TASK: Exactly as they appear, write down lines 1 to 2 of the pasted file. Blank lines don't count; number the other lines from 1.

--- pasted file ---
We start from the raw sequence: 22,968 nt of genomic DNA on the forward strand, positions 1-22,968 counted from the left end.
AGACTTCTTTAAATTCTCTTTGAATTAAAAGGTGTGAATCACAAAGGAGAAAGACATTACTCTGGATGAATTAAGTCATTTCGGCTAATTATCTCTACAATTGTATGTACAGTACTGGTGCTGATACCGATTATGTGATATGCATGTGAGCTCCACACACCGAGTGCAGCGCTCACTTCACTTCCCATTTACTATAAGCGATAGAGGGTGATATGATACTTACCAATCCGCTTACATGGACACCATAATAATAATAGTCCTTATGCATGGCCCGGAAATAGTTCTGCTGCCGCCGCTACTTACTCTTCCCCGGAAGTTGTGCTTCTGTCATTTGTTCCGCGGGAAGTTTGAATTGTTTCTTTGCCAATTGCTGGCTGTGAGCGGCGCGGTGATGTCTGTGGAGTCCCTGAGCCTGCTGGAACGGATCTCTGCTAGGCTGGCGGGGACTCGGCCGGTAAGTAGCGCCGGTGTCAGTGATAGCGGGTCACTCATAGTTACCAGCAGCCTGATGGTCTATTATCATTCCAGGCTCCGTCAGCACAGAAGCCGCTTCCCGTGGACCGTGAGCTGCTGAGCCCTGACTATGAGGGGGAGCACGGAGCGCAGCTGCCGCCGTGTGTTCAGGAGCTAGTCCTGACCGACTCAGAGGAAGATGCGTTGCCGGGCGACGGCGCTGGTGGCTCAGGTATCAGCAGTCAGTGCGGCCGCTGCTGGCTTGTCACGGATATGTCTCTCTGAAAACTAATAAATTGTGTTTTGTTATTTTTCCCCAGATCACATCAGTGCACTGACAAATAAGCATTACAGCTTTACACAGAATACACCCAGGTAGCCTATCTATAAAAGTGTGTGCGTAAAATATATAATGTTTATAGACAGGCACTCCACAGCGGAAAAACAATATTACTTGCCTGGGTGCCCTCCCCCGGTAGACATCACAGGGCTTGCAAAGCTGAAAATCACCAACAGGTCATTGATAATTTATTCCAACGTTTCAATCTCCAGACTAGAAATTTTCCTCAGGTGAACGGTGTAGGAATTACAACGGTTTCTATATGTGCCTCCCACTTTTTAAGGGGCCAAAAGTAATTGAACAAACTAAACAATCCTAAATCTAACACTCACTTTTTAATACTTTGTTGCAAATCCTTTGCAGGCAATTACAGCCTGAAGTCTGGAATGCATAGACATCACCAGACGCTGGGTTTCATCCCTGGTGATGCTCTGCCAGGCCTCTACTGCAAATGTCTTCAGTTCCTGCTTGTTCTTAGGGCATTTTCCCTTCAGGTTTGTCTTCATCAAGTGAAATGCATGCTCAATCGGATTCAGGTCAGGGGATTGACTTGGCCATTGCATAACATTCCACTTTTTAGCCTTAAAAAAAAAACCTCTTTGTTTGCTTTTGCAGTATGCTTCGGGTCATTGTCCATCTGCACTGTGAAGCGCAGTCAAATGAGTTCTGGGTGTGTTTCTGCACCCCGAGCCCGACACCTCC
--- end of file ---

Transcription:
We start from the raw sequence: 22,968 nt of genomic DNA on the forward strand, positions 1-22,968 counted from the left end.
AGACTTCTTTAAATTCTCTTTGAATTAAAAGGTGTGAATCACAAAGGAGAAAGACATTACTCTGGATGAATTAAGTCATTTCGGCTAATTATCTCTACAATTGTATGTACAGTACTGGTGCTGATACCGATTATGTGATATGCATGTGAGCTCCACACACCGAGTGCAGCGCTCACTTCACTTCCCATTTACTATAAGCGATAGAGGGTGATATGATACTTACCAATCCGCTTACATGGACACCATAATAATAATAGTCCTTATGCATGGCCCGGAAATAGTTCTGCTGCCGCCGCTACTTACTCTTCCCCGGAAGTTGTGCTTCTGTCATTTGTTCCGCGGGAAGTTTGAATTGTTTCTTTGCCAATTGCTGGCTGTGAGCGGCGCGGTGATGTCTGTGGAGTCCCTGAGCCTGCTGGAACGGATCTCTGCTAGGCTGGCGGGGACTCGGCCGGTAAGTAGCGCCGGTGTCAGTGATAGCGGGTCACTCATAGTTACCAGCAGCCTGATGGTCTATTATCATTCCAGGCTCCGTCAGCACAGAAGCCGCTTCCCGTGGACCGTGAGCTGCTGAGCCCTGACTATGAGGGGGAGCACGGAGCGCAGCTGCCGCCGTGTGTTCAGGAGCTAGTCCTGACCGACTCAGAGGAAGATGCGTTGCCGGGCGACGGCGCTGGTGGCTCAGGTATCAGCAGTCAGTGCGGCCGCTGCTGGCTTGTCACGGATATGTCTCTCTGAAAACTAATAAATTGTGTTTTGTTATTTTTCCCCAGATCACATCAGTGCACTGACAAATAAGCATTACAGCTTTACACAGAATACACCCAGGTAGCCTATCTATAAAAGTGTGTGCGTAAAATATATAATGTTTATAGACAGGCACTCCACAGCGGAAAAACAATATTACTTGCCTGGGTGCCCTCCCCCGGTAGACATCACAGGGCTTGCAAAGCTGAAAATCACCAACAGGTCATTGATAATTTATTCCAACGTTTCAATCTCCAGACTAGAAATTTTCCTCAGGTGAACGGTGTAGGAATTACAACGGTTTCTATATGTGCCTCCCACTTTTTAAGGGGCCAAAAGTAATTGAACAAACTAAACAATCCTAAATCTAACACTCACTTTTTAATACTTTGTTGCAAATCCTTTGCAGGCAATTACAGCCTGAAGTCTGGAATGCATAGACATCACCAGACGCTGGGTTTCATCCCTGGTGATGCTCTGCCAGGCCTCTACTGCAAATGTCTTCAGTTCCTGCTTGTTCTTAGGGCATTTTCCCTTCAGGTTTGTCTTCATCAAGTGAAATGCATGCTCAATCGGATTCAGGTCAGGGGATTGACTTGGCCATTGCATAACATTCCACTTTTTAGCCTTAAAAAAAAAACCTCTTTGTTTGCTTTTGCAGTATGCTTCGGGTCATTGTCCATCTGCACTGTGAAGCGCAGTCAAATGAGTTCTGGGTGTGTTTCTGCACCCCGAGCCCGACACCTCC